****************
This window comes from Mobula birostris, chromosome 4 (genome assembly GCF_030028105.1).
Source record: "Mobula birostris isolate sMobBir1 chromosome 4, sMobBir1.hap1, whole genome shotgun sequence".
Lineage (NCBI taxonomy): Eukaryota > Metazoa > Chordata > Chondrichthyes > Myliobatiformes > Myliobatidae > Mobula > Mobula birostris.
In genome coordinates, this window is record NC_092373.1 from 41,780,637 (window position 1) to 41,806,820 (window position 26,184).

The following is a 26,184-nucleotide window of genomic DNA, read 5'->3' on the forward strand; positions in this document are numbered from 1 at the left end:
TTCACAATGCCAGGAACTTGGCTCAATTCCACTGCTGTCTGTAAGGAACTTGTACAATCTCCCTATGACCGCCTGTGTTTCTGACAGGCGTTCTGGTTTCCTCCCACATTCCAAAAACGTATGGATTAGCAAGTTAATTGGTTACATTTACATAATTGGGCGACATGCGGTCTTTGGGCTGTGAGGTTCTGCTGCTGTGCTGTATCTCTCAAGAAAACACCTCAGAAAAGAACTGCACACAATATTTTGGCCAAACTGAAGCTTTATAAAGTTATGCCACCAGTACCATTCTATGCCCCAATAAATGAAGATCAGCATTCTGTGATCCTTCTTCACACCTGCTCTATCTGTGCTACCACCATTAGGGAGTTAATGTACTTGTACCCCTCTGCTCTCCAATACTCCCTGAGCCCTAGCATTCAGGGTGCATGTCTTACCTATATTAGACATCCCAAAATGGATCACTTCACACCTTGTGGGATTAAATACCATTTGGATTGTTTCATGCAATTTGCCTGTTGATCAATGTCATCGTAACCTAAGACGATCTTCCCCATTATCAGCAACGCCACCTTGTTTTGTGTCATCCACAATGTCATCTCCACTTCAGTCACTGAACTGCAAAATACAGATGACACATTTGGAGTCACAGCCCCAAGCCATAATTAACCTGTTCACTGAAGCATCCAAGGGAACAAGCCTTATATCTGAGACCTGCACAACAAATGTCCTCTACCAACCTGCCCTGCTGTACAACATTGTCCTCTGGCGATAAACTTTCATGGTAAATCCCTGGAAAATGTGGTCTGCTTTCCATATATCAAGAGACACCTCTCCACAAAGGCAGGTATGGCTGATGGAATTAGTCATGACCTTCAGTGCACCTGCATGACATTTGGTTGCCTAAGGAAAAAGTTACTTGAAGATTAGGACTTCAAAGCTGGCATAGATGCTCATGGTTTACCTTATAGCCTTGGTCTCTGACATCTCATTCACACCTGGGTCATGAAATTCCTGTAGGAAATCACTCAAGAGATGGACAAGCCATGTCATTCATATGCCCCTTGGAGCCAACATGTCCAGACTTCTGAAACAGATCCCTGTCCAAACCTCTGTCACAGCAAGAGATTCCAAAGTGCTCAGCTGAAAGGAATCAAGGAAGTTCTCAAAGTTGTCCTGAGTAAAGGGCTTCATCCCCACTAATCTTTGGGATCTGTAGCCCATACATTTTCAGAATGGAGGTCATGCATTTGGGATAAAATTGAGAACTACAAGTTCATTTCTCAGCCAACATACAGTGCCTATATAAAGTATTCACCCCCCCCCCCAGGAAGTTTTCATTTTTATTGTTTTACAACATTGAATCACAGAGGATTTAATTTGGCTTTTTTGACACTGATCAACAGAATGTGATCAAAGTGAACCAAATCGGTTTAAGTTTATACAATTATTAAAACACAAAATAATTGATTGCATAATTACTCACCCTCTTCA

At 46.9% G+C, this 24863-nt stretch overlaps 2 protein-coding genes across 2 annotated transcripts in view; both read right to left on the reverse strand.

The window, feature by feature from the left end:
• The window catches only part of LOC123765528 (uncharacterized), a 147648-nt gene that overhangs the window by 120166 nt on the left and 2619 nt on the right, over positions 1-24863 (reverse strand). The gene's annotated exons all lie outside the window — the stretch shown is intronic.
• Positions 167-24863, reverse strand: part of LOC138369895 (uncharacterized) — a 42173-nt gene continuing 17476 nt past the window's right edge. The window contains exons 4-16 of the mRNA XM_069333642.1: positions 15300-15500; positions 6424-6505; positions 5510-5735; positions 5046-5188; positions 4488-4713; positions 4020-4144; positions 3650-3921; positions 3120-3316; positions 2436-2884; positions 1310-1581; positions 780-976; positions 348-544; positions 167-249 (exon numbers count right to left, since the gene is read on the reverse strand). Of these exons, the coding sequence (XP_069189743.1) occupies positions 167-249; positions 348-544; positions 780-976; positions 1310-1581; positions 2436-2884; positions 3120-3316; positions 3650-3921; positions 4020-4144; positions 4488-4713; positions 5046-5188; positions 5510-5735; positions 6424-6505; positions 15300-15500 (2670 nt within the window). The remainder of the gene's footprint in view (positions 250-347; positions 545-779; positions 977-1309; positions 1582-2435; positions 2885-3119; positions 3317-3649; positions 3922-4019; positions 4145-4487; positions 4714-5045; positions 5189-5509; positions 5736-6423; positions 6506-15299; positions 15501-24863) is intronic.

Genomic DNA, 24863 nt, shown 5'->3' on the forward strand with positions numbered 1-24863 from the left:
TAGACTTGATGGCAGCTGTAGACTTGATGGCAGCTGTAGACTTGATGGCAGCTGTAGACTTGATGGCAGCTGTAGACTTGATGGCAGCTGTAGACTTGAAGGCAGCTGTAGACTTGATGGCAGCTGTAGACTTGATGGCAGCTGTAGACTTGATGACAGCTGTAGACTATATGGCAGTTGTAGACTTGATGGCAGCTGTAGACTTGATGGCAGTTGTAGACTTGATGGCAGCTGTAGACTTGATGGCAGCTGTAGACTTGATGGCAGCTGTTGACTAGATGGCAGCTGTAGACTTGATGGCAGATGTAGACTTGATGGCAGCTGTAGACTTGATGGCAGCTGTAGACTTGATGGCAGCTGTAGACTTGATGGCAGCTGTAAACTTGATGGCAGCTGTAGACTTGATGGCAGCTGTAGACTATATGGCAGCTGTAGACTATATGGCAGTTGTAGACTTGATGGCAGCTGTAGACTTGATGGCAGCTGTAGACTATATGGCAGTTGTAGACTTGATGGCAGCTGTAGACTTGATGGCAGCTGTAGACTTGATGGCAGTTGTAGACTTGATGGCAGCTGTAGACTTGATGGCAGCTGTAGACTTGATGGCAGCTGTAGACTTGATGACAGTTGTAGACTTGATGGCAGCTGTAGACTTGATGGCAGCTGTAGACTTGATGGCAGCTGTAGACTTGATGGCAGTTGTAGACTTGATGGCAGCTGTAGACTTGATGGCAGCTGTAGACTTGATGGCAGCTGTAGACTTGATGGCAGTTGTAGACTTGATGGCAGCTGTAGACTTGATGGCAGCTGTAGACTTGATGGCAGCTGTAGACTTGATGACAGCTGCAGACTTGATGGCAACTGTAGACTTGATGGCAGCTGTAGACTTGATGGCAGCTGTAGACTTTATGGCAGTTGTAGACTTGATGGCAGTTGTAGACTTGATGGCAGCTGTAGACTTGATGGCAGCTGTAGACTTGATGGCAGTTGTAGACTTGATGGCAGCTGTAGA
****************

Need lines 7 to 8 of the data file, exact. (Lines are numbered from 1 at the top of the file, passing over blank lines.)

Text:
At 46.9% G+C, this 24863-nt stretch overlaps 2 protein-coding genes across 2 annotated transcripts in view; both read right to left on the reverse strand.

The window, feature by feature from the left end: